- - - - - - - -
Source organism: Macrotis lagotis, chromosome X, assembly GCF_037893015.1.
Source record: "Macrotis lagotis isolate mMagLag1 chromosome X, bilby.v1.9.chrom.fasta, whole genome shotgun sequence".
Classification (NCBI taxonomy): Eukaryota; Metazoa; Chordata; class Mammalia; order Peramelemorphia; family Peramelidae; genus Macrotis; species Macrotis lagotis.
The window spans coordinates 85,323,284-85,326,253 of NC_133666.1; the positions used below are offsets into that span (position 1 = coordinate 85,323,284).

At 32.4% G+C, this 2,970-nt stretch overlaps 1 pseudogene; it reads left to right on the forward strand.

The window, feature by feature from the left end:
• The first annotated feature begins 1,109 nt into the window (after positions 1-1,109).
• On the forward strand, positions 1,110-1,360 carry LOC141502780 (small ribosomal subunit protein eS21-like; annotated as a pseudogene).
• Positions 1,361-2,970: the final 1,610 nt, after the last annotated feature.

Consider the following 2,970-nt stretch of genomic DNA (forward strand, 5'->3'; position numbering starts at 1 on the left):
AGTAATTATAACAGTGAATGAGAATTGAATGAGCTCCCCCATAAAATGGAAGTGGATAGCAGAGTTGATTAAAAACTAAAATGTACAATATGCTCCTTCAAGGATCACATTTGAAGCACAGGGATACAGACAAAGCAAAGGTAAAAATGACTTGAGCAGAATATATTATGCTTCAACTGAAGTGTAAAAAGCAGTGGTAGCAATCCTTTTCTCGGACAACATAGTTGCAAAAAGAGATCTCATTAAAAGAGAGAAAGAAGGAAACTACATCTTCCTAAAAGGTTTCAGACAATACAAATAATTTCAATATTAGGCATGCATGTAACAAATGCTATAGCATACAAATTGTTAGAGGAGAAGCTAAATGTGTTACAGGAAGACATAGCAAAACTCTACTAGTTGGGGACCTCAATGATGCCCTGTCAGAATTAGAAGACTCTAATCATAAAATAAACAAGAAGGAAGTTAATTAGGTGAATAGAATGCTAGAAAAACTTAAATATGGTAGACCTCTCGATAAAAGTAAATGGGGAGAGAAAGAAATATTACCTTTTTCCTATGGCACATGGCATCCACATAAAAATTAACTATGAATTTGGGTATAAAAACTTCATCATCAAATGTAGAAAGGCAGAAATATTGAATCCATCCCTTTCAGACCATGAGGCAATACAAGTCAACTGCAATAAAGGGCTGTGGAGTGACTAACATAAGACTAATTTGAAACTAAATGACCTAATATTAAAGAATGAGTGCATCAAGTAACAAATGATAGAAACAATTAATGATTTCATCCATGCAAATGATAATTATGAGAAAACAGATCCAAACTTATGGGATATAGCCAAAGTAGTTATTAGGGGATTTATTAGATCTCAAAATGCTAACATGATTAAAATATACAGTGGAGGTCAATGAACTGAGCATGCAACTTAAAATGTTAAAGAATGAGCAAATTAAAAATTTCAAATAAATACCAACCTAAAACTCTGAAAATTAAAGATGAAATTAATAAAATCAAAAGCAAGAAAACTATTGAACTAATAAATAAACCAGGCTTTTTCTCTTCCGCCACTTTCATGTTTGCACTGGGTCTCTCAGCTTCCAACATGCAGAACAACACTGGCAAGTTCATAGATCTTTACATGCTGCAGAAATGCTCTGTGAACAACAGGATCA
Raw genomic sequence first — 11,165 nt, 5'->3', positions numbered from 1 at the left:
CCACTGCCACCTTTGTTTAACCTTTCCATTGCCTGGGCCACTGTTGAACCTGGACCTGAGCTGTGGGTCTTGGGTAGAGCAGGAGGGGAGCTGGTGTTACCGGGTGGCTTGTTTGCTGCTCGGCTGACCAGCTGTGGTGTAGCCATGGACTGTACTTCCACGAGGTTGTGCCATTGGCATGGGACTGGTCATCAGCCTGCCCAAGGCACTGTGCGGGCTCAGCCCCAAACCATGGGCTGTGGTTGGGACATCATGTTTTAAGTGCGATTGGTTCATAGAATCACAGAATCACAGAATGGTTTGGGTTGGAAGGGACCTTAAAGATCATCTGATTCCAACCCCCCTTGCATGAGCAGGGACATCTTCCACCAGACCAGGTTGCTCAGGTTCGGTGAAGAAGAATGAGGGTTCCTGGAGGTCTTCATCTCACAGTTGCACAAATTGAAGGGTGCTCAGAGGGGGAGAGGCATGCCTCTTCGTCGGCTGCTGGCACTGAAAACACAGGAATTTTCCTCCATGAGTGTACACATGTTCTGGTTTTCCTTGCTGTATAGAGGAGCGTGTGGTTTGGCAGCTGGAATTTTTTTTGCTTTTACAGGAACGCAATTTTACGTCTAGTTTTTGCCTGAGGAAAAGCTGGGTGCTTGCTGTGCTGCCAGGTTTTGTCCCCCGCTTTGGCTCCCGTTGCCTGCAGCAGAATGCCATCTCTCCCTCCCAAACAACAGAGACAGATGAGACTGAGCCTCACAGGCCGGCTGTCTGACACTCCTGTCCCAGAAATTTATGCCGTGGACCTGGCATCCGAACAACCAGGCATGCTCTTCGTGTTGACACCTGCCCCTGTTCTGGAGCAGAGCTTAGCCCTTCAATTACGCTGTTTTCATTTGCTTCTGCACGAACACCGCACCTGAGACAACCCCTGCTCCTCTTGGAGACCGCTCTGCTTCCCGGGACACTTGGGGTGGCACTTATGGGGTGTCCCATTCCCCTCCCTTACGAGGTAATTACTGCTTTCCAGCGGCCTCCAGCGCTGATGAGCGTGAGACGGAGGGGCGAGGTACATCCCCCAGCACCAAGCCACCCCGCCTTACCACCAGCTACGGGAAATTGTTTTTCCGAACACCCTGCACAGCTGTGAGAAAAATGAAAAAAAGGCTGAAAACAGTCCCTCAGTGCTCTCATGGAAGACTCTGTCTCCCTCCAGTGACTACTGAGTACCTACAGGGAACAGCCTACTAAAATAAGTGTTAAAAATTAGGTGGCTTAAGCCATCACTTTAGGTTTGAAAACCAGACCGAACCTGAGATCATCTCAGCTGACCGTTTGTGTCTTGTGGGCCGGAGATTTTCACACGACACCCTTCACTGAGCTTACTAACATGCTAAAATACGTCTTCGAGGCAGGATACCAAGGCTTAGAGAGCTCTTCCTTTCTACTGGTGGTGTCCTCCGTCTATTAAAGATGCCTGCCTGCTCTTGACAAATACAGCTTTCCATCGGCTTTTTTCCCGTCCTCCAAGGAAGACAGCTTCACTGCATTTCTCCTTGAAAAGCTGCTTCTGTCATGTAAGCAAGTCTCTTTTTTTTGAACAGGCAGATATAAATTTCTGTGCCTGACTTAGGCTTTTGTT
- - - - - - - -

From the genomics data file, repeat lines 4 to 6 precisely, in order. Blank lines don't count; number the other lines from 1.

The window spans coordinates 85,323,284-85,326,253 of NC_133666.1; the positions used below are offsets into that span (position 1 = coordinate 85,323,284).

At 32.4% G+C, this 2,970-nt stretch overlaps 1 pseudogene; it reads left to right on the forward strand.

The window, feature by feature from the left end: